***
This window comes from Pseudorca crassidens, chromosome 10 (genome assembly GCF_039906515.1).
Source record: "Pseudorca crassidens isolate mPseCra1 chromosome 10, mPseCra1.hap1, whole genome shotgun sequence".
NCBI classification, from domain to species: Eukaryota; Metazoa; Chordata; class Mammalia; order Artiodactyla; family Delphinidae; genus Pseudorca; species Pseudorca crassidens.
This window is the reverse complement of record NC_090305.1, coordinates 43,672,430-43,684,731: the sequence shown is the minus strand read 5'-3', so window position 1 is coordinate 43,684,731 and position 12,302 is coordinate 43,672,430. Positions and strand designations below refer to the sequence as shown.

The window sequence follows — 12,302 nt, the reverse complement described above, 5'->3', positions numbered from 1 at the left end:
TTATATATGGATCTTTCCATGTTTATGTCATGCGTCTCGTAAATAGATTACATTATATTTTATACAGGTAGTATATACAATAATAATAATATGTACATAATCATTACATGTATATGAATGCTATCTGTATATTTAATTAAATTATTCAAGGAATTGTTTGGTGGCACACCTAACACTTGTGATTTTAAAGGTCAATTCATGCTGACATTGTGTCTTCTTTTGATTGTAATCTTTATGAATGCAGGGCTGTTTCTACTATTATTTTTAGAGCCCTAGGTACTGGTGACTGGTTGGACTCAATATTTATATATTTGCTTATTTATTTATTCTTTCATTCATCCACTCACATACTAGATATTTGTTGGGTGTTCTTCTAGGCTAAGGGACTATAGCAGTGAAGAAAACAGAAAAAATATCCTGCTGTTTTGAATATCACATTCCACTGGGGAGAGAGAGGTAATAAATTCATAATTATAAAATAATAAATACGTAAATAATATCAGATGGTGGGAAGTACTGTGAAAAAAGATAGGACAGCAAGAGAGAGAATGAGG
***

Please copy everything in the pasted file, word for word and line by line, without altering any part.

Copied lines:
This window comes from Pseudorca crassidens, chromosome 10 (genome assembly GCF_039906515.1).
Source record: "Pseudorca crassidens isolate mPseCra1 chromosome 10, mPseCra1.hap1, whole genome shotgun sequence".
NCBI classification, from domain to species: Eukaryota; Metazoa; Chordata; class Mammalia; order Artiodactyla; family Delphinidae; genus Pseudorca; species Pseudorca crassidens.
This window is the reverse complement of record NC_090305.1, coordinates 43,672,430-43,684,731: the sequence shown is the minus strand read 5'-3', so window position 1 is coordinate 43,684,731 and position 12,302 is coordinate 43,672,430. Positions and strand designations below refer to the sequence as shown.

The window sequence follows — 12,302 nt, the reverse complement described above, 5'->3', positions numbered from 1 at the left end:
TTATATATGGATCTTTCCATGTTTATGTCATGCGTCTCGTAAATAGATTACATTATATTTTATACAGGTAGTATATACAATAATAATAATATGTACATAATCATTACATGTATATGAATGCTATCTGTATATTTAATTAAATTATTCAAGGAATTGTTTGGTGGCACACCTAACACTTGTGATTTTAAAGGTCAATTCATGCTGACATTGTGTCTTCTTTTGATTGTAATCTTTATGAATGCAGGGCTGTTTCTACTATTATTTTTAGAGCCCTAGGTACTGGTGACTGGTTGGACTCAATATTTATATATTTGCTTATTTATTTATTCTTTCATTCATCCACTCACATACTAGATATTTGTTGGGTGTTCTTCTAGGCTAAGGGACTATAGCAGTGAAGAAAACAGAAAAAATATCCTGCTGTTTTGAATATCACATTCCACTGGGGAGAGAGAGGTAATAAATTCATAATTATAAAATAATAAATACGTAAATAATATCAGATGGTGGGAAGTACTGTGAAAAAAGATAGGACAGCAAGAGAGAGAATGAGG